Did Walleye Make Rembrandt a Master?

Related Health News

WEDNESDAY, Sept. 15 (HealthDayNews) -- A vision problem just might explain the rich talent of one of history's greatest painters.

According to a new report, the renowned Dutch master Rembrandt was walleyed, a condition that possibly boosted his ability to depict a three-dimensional reality on a two-dimensional canvas.

"Stereo vision," a kind of depth perception, is limited in people whose eyes are poorly aligned. Misaligned eyes are fairly common, and people often don't realize they're lacking full depth perception. In Rembrandt, his apparent walleyes -- which look away from each other -- "would have made him better at seeing" from a painter's point of view, explained Harvard Medical School neurobiologist Margaret Livingstone, who co-authored a study on Rembrandt's vision.

"When you learn how to draw, you have to learn how to flatten the world onto a canvas," Livingstone said. "That's a skill, and it's easier if you have poor stereo vision."

Livingstone, who studies the effects of vision on art, has theorized that a lack of depth perception helps artists get a better handle on the challenge of converting the three-dimensional world into two-dimensional paintings. Unconsciously, artists may know this, Livingstone said: Consider the stereotypical image of a painter with one eye closed -- limiting depth perception -- and a raised thumb.

An estimated 10 percent of people lack "stereo vision," Livingstone said. Some are visibly walleyed or cross-eyed (meaning their eyes look toward each other). "Stereo vision requires your eyes to be lined up, to have the computations happening between the corresponding parts of the two eyes." But people without it can still see depth. Stereo vision "is one of those things that is helpful, but it's not essential."

According to Livingstone, people often don't realize they're affected until they try to look at stereogram Magic Eye picture, which requires eye gymnastics to see a hidden three-dimensional illusion. People with the condition, known medically as strabismus, may also have a hard time viewing images through 3-D ViewMasters or antique Victorian stereo viewers.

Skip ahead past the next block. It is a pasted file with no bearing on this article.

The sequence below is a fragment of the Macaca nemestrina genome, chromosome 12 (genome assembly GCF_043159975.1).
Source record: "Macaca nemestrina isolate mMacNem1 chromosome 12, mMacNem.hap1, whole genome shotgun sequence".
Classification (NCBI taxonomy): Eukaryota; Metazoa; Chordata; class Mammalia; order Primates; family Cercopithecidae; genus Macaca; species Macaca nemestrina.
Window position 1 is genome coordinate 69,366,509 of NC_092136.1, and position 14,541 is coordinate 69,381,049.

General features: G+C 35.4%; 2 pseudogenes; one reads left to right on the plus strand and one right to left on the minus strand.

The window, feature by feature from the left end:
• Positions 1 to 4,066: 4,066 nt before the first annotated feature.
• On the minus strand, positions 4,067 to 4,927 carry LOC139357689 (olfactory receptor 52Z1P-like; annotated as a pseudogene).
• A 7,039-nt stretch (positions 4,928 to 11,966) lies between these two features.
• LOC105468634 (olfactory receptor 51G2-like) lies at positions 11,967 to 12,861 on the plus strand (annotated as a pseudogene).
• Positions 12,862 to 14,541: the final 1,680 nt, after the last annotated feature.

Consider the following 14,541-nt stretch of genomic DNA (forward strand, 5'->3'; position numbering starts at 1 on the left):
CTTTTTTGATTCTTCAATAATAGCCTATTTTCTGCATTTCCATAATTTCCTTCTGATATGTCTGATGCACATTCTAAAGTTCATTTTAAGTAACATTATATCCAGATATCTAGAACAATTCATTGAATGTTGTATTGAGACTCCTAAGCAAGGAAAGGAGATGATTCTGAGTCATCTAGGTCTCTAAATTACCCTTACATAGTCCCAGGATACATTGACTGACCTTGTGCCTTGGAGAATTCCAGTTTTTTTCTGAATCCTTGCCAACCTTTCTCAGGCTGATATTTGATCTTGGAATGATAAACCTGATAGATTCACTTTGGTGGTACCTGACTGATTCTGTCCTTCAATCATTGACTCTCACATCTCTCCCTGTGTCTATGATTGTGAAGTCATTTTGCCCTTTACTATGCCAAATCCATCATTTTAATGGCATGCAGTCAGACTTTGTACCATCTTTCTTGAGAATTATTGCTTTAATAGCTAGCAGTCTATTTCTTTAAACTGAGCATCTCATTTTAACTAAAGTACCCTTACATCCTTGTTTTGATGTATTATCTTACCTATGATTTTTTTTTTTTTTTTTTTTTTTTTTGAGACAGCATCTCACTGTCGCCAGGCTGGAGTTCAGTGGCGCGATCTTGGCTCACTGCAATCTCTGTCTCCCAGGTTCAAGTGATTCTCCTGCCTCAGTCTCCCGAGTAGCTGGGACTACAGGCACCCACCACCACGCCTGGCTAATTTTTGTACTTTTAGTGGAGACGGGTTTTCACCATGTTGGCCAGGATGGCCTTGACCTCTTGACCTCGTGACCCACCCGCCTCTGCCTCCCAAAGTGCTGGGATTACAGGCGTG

Livingstone turned to Rembrandt after noticing that he seemed walleyed in several self-portraits. She said to herself, "Wouldn't it be cool if Rembrandt is stereo-blind?"

Livingstone and a colleague tested her theory by examining 36 Rembrandt self-portraits -- 24 oil paintings and 12 etchings -- to see if his eyes looked the same. They report their findings in the Sept. 16 issue of the New England Journal of Medicine.

In 23 of the 24 self portraits, one eye looks forward, while the other looks to the left side. The situation is reversed in all the etchings, which makes sense, according to Livingstone, because the etching process reverses what is etched on a plate.

Livingstone said several artists appear to have lacked stereo vision, including Winslow Homer, Andrew Wyeth, Pablo Picasso and Man Ray.

The research "opens the doors to understanding that things people think are disabilities turn out to be assets in certain situations," said Livingstone's co-author Bevil Conway, a research fellow at Harvard Medical School.

The findings surprised Tom Rassieur, assistant curator at the Museum of Fine Arts, Boston, because Rembrandt (1606-69) didn't "concern himself to a high degree" with highly accurate depictions of reality. "It's not as thought he cared as much as, say, a Renaissance master about making sure all the proportions were right. He worked with a much more intuitive method," he said. "If I had to choose an artist who was really concerned about the translation from three dimensions to two in a highly accurate way, it wouldn't be Rembrandt."

Regardless of the state of his vision, "there's a tremendous sense of depth of humanity in his art," Rassieur said. "He has an uncanny way of depicting human emotion and human expression, imbuing his figures with a sense of liveliness."

More information

To learn about Rembrandt and his life, try the online encyclopedia

SOURCES: Margaret Livingstone, Ph.D., neurobiologist, Harvard Medical School, Boston; Bevil Conway, Ph.D., neurobiology research fellow, Harvard Medical School, Boston; Tom Rassieur, assistant curator, Museum of Fine Arts, Boston; Sept. 16, 2004, New England Journal of Medicine; Rembrandt self-portrait, copyright British Museum
This is a story from HealthDay, a service of ScoutNews, LLC.